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Note the position & fit of the brass beam emitter tube - the *LED is glued into the back end of the tube & both are hot-glued into place inside the P-I lower front body part.

Take care to secure all wiring with a small drop of hot-glue to avoid accidentally pulling a wire loose or breaking a connection. This is particularly necessary for the wires that connect the battery and trigger to the LED and sound board.

* I recommend a high-intensity red or blue 5mm LED for optimal 'phaser beam' output.
See Links To Good Stuff for LED sources.



One thing that has changed drastically in the years since I first began building scale models (yes, dinosaurs still roamed the Earth back then, lol), is the availability of an amazingly wide variety of 'after-market' kits and individual parts for enhancing specific model kits. If you are not familiar with the term 'after-market', it simply refers to any kit or kit part that is produced after a model kit is released and sold separately for use with one or more specific models.

There are all sorts of after-market items available.. Since I build mostly military and sci-fi models, I'll only talk about after-market items for military kits. After-market items for enhancing military models fall into three basic types / categories:

1. Cast resin replacement / improvement parts. These are cast resin hulls, turrets, wheels, and detail items (like gun mantles, storage boxes, etc.) that are meant to provide improved accuracy and / or greater detail than their corresponding plastic parts. Resin 'kits' can also add great detail to the interior (or exterior) of a military model by providing detailed parts not included in a plastic kit (e.g. complete engine compartments for tanks or trucks, turret interior details, etc.). In some cases, resin parts enable you to produce a model of a particular vehicle for which there is no existing plastic kit.

2. Photo-etched Brass: Thin photo-etched brass parts are useful for improving the scale and detail of small parts on vehicles (lash-down hooks, fender brackets, etc), especially where the molded plastic parts may be too thick to scale properly with the rest of the vehicle. They can also add realism to plastic models by providing a level of fine detail that might not be easily molded into plastic parts (E.g. exhaust fan wire mesh covers for tanks like the Panther or Tiger. More accurate thickness for sand-skirts, headlight shields, etc. ).

3. Machined Aluminum Parts: Recently, a wide variety of machined aluminum parts have come onto the market. These include various cannon barrels intended to replace the plastic guns from tank kits. These do improve the look and realism of tank models by eliminating any and all seams or joint lines along the length of the gun barrel. Properly painted, they also provide a very realistic looking muzzle for the tank guns. There are also a few replacement barrels on the market for machine-guns E.g. M1 .50cal barrels & vented barrels for Browning .30cal MGs)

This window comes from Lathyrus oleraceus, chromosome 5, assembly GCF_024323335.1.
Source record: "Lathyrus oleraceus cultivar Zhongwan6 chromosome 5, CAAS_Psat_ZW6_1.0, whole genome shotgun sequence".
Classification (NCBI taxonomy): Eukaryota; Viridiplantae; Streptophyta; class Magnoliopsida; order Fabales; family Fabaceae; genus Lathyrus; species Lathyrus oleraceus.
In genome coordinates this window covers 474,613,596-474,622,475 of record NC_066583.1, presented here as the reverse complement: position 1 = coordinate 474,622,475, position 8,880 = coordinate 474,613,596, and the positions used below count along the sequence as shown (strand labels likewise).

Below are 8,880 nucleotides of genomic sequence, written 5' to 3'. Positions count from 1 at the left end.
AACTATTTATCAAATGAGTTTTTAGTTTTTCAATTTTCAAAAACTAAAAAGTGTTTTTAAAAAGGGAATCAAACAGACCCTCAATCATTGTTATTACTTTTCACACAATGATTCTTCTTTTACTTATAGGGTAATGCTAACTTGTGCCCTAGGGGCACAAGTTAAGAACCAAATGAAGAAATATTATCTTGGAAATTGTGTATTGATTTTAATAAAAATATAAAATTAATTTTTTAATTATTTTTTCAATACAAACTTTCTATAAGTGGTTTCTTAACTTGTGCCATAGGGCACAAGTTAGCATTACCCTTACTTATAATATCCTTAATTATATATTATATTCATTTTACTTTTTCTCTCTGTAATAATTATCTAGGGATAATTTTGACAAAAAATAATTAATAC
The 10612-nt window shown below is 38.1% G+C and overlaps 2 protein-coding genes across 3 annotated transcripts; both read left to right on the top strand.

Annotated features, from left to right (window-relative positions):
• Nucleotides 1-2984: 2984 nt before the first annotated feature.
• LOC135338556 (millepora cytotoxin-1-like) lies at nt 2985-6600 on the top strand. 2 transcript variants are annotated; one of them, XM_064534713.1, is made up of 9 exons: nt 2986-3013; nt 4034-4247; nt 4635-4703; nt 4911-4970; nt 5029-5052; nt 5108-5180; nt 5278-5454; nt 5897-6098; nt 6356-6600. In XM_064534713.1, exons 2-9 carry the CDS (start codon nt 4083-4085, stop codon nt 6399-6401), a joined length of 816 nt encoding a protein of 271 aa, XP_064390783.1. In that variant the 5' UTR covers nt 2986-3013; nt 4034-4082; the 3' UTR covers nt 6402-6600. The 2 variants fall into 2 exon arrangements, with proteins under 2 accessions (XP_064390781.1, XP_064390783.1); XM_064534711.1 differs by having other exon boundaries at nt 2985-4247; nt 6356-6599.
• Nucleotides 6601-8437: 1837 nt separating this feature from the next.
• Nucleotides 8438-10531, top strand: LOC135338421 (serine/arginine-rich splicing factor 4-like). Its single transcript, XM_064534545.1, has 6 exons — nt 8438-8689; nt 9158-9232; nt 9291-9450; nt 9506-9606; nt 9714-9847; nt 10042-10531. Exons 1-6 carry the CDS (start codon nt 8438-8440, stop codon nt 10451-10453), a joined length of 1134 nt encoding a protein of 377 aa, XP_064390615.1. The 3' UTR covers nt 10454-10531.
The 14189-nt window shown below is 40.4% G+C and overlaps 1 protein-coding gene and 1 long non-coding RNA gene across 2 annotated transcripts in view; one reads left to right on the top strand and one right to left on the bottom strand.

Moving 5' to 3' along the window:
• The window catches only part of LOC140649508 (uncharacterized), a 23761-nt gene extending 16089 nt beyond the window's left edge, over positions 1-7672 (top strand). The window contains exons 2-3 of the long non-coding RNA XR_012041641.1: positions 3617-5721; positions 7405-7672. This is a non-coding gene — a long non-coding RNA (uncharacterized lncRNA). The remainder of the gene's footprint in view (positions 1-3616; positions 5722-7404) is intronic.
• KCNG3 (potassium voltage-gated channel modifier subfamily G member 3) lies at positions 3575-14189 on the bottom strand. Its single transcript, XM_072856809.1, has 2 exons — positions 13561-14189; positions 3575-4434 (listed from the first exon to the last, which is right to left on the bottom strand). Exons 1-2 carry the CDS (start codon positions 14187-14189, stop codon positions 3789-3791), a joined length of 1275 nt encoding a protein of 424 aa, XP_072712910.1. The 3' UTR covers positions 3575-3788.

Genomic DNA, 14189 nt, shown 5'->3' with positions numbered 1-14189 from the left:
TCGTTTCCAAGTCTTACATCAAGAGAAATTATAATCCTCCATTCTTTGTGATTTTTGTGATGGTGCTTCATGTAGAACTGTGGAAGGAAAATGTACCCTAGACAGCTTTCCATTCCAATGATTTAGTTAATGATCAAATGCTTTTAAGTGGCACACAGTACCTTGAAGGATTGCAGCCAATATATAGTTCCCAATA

I'm pretty new to the practice of incorporating after-market parts into my plastic military model kits. However, so far, I think that the added realism and detail they provide can be worth the added cost - it all depends on just how realistic you want your model to look. Also to be considered is the fact that some after-market items enable you to build variants of vehicles for which there are no plastic kits available (see photos below). So far, I haven't had any problems fitting aluminum gun barrels to tank turrets or adding 'stowage' or sandbag details - scale and fit have been accurate.

A quick example of the integration of after-market parts into a plastic kit can be seen in the photos of my M4A2 Sherman tank (1:35 scale), below:

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When I built this Sherman tank model, there were no plastic kits portraying the M4A2 variant of the Sherman. To create an accurate early M4A2 with a composite (cast & welded upper hull) I had to use after-market parts combined with the suspension, tracks & turret from a Tamiya M4 Sherman kit.

I used the VLS upper hull because it provided the unique cast & welded hull shape that I wanted. I used the resin transmission cover for slightly better detail than the Tamiya kit's plastic part.. The turret is the original plastic turret from the M4 Sherman kit, improved by replacing the plastic 75mm gun with a machined aluminum gun. Verlinden productions (VLS) provided a beautifully / cleanly cast resin upper hull and a well detailed '3 piece' transmission cover for my M4A2.


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Note the distinct diagonal weld line on the upper hull (in front of the appliqué armor panel). This marks the joint where the rolled front section of the upper hull is joined to the welded plate rear section of the hull resulting a combination (composite) of rolled and welded hull types. This Sherman variant was produced only in limited numbers. The olive drab lower hull in this photo is from a Tamiya M4 Sherman kit.


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This M4A2 Sherman was finished off by replacing the Tamiya kit's plastic 75mm gun with a machined aluminum gun barrel.